Flu claims 12 lives since October, Shands reports
Published: Thursday, January 9, 2014 at 5:52 p.m.
Last Modified: Thursday, January 9, 2014 at 9:40 p.m.
Editor's note: An earlier version of this story said North Florida Regional Medical Center did not have data on influenza-related hospital admissions. That information was provided by the hospital in a statement emailed to The Sun at 6:40 p.m. Thursday.
Twelve people with influenza have died at UF Health Shands Hospital since late October, with more than 150 people admitted with the virus -- marking a striking rise in the severity of cases, according to a UF media release Thursday.
Five of the people who died were under the age of 40, which also marks an unusual trend, since flu-related deaths typically hit the elderly.
The strain is a variant of the H1N1 virus, which emerged in 2009 and caused several thousands deaths worldwide. The World Health Organization labeled it a pandemic.
“One of the theories is that while we know that the vast majority of cases are H1N1, there is some thought that the H1N1 has changed,” said Paul Myers, administrator of the Alachua County Health Department.
“Clearly there is something that is different about the virus that is causing the severity in these patients.”
The local trend mirrors what the Centers for Disease Control and Prevention is reporting throughout the country, according to UF.
From Oct. 1, 2013, through Jan. 9, nine patients were admitted to North Florida Regional Medical Center who had tested positive for the H1N1 flu virus, but there were no patient deaths reported from H1N1, the hospital said. Ocala Regional Medical Center and Munroe Regional Medical Center had not provided the data as of late Thursday.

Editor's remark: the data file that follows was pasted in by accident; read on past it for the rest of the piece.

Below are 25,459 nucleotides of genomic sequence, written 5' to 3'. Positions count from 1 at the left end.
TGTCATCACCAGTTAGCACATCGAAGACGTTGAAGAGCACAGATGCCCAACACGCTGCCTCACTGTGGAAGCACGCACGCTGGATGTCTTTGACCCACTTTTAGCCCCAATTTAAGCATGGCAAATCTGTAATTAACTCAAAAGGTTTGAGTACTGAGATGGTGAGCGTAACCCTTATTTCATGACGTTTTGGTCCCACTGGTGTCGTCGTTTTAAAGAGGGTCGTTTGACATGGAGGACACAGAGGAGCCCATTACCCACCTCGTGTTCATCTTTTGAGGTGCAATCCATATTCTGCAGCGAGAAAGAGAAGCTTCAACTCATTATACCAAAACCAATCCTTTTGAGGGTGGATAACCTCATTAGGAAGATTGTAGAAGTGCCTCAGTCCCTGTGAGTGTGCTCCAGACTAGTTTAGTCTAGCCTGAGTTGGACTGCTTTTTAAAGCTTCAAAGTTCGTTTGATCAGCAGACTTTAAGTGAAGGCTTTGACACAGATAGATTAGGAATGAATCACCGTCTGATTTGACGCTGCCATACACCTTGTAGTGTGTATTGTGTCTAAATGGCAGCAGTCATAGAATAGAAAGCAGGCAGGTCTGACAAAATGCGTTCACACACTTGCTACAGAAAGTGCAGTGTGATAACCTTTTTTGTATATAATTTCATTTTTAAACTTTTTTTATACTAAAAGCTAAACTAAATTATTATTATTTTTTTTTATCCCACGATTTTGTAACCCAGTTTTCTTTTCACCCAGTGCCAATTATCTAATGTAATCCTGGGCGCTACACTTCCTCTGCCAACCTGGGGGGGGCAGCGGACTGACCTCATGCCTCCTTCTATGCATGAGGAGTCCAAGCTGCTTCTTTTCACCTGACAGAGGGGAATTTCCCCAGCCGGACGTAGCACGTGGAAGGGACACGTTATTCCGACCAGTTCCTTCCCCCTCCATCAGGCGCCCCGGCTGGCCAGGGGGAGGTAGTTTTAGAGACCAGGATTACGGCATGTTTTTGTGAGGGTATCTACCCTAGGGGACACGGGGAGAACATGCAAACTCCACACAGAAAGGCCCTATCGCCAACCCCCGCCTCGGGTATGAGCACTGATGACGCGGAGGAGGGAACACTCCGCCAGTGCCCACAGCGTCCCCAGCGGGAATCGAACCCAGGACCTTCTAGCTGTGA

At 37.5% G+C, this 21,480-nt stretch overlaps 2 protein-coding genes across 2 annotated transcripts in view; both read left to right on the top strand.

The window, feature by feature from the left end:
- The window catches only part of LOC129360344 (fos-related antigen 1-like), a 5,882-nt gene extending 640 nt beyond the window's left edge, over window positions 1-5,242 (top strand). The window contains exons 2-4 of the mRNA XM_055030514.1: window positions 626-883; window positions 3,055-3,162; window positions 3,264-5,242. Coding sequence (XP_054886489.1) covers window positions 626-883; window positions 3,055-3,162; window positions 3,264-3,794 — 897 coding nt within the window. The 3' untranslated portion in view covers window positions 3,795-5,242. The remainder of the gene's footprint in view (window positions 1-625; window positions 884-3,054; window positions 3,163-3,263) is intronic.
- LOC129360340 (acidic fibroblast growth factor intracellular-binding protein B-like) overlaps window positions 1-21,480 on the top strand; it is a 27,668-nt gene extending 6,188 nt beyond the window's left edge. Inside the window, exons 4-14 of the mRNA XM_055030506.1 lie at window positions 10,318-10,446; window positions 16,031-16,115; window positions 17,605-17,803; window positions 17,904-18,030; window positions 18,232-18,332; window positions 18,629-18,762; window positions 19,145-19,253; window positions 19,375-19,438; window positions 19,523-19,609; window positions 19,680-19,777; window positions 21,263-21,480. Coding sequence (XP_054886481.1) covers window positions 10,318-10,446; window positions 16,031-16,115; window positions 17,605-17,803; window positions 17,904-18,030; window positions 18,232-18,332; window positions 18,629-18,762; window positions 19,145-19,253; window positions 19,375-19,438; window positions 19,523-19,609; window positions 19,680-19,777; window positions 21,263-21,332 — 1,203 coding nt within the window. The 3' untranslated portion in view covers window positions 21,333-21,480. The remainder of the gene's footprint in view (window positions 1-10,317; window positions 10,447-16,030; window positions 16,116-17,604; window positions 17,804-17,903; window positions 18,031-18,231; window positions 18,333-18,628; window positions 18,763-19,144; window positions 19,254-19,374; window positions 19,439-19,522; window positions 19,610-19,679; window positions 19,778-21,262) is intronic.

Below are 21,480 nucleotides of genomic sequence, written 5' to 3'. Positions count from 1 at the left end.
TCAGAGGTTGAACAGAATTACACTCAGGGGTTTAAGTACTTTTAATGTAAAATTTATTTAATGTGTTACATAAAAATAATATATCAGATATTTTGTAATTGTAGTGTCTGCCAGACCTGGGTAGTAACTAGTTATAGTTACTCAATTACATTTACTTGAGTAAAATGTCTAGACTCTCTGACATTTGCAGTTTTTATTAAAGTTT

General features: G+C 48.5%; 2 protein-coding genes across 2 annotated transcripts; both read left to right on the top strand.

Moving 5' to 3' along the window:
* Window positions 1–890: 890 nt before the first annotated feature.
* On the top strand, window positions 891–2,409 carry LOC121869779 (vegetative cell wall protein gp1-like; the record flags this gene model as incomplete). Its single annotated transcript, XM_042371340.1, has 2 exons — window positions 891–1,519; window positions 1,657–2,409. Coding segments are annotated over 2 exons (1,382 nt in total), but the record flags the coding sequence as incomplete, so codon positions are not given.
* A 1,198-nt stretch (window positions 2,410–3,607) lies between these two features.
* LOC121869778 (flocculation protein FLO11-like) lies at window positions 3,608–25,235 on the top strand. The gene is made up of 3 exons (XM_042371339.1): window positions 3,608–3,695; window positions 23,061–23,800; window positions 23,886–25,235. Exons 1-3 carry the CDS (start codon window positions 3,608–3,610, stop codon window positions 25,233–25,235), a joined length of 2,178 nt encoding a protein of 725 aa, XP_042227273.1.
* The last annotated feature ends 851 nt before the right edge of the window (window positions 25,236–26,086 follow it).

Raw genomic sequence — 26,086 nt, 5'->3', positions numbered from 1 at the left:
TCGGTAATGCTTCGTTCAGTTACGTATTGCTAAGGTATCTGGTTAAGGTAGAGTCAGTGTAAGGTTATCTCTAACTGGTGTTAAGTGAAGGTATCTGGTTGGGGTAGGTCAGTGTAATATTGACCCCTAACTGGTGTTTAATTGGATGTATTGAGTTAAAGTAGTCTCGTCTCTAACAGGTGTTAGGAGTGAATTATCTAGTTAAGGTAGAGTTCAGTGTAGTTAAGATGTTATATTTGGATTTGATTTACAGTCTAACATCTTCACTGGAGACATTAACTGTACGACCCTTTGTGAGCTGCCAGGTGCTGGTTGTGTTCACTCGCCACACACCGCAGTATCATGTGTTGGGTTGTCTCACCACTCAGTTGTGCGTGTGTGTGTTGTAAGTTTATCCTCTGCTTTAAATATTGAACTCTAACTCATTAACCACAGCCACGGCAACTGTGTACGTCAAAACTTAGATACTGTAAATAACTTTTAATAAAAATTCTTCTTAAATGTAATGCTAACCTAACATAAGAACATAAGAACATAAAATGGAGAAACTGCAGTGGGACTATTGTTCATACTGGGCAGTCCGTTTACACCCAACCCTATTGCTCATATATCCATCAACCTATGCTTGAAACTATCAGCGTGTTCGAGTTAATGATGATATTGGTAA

Eleven of the dozen patients who died at Shands had not been vaccinated against the flu virus, according to the hospital. Shands did not have information on how many of the 150 admitted patients had received the vaccine, although Myers speculated it was very few since the vaccine is effective.
“Given what I know about influenza and the protection vaccination provides, it would not surprise me if a large majority were not vaccinated,” he said.
Three of the 12 people who died at Shands were from Alachua County, said Melanie Fridl Ross, director of UF Health Communications.
Alachua County residents have traditionally had comparatively lower levels of influenza compared to surrounding counties because the FluMist vaccine program in the schools has a “community immunity” effect, Myers said.
Since children are especially vulnerable to getting the flu, vaccinating them acts as a buffer for the rest of the population.
Last fall marked the 6-year-old program's most successful season yet, with 14 percent more kids vaccinated than last year. In all, 13,000 children in kindergarten through 12th grade were vaccinated, Myers said.
None of the patients who died in Shands were pediatric patients, and only one pediatric patient in Florida has died this season from the flu, Myers added.
Myers encourages everyone to get the vaccine, especially since tests at the UF Emerging Pathogens Institute indicate that it is effective against this flu strain.
And peak flu season in Gainesville is just around the corner--usually in late January.
“We have not reached our peak flu season yet, and so it is not too late to get vaccinated,” Myers said, adding, “If you are ill, stay home, contact your primary care provider, and wash your hands frequently.”
The flu shot is available at local pharmacies including CVS and Walgreens, and at the Alachua County Health Department on a walk-in basis.
Contact Kristine Crane at 338-3119, or email@example.com